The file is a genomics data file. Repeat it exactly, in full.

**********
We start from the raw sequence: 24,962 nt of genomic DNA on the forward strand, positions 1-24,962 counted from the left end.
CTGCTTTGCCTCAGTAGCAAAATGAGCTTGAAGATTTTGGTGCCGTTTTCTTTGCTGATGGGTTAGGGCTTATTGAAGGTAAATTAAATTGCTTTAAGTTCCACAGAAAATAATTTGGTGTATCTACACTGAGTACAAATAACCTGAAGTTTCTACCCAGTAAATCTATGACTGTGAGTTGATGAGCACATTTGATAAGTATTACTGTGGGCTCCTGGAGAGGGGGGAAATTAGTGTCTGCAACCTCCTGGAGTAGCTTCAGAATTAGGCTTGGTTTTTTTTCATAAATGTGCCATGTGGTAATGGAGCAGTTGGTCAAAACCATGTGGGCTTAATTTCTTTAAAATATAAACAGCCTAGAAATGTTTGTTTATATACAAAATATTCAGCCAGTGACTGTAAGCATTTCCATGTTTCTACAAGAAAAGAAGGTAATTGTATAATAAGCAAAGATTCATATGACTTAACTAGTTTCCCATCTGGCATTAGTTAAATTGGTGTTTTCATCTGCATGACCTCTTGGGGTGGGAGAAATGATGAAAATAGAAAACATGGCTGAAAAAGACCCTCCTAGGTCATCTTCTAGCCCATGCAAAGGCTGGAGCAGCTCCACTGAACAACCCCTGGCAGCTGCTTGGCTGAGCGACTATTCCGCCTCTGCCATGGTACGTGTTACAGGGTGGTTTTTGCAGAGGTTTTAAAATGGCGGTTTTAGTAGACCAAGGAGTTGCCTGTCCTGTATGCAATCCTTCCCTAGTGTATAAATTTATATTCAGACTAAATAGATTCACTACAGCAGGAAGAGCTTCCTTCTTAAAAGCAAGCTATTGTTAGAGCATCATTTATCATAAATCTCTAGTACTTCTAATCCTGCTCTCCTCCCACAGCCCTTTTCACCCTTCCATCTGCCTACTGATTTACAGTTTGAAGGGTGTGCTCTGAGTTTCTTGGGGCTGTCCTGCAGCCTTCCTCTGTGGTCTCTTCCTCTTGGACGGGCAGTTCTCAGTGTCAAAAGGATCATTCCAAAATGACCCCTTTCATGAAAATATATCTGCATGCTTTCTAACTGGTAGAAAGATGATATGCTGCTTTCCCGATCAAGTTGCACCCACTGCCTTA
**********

We start from the raw sequence: 24,962 nt of genomic DNA on the forward strand, positions 1-24,962 counted from the left end.
CTGCTTTGCCTCAGTAGCAAAATGAGCTTGAAGATTTTGGTGCCGTTTTCTTTGCTGATGGGTTAGGGCTTATTGAAGGTAAATTAAATTGCTTTAAGTTCCACAGAAAATAATTTGGTGTATCTACACTGAGTACAAATAACCTGAAGTTTCTACCCAGTAAATCTATGACTGTGAGTTGATGAGCACATTTGATAAGTATTACTGTGGGCTCCTGGAGAGGGGGGAAATTAGTGTCTGCAACCTCCTGGAGTAGCTTCAGAATTAGGCTTGGTTTTTTTTCATAAATGTGCCATGTGGTAATGGAGCAGTTGGTCAAAACCATGTGGGCTTAATTTCTTTAAAATATAAACAGCCTAGAAATGTTTGTTTATATACAAAATATTCAGCCAGTGACTGTAAGCATTTCCATGTTTCTACAAGAAAAGAAGGTAATTGTATAATAAGCAAAGATTCATATGACTTAACTAGTTTCCCATCTGGCATTAGTTAAATTGGTGTTTTCATCTGCATGACCTCTTGGGGTGGGAGAAATGATGAAAATAGAAAACATGGCTGAAAAAGACCCTCCTAGGTCATCTTCTAGCCCATGCAAAGGCTGGAGCAGCTCCACTGAACAACCCCTGGCAGCTGCTTGGCTGAGCGACTATTCCGCCTCTGCCATGGTACGTGTTACAGGGTGGTTTTTGCAGAGGTTTTAAAATGGCGGTTTTAGTAGACCAAGGAGTTGCCTGTCCTGTATGCAATCCTTCCCTAGTGTATAAATTTATATTCAGACTAAATAGATTCACTACAGCAGGAAGAGCTTCCTTCTTAAAAGCAAGCTATTGTTAGAGCATCATTTATCATAAATCTCTAGTACTTCTAATCCTGCTCTCCTCCCACAGCCCTTTTCACCCTTCCATCTGCCTACTGATTTACAGTTTGAAGGGTGTGCTCTGAGTTTCTTGGGGCTGTCCTGCAGCCTTCCTCTGTGGTCTCTTCCTCTTGGACGGGCAGTTCTCAGTGTCAAAAGGATCATTCCAAAATGACCCCTTTCATGAAAATATATCTGCATGCTTTCTAACTGGTAGAAAGATGATATGCTGCTTTCCCGATCAAGTTGCACCCACTGCCTTA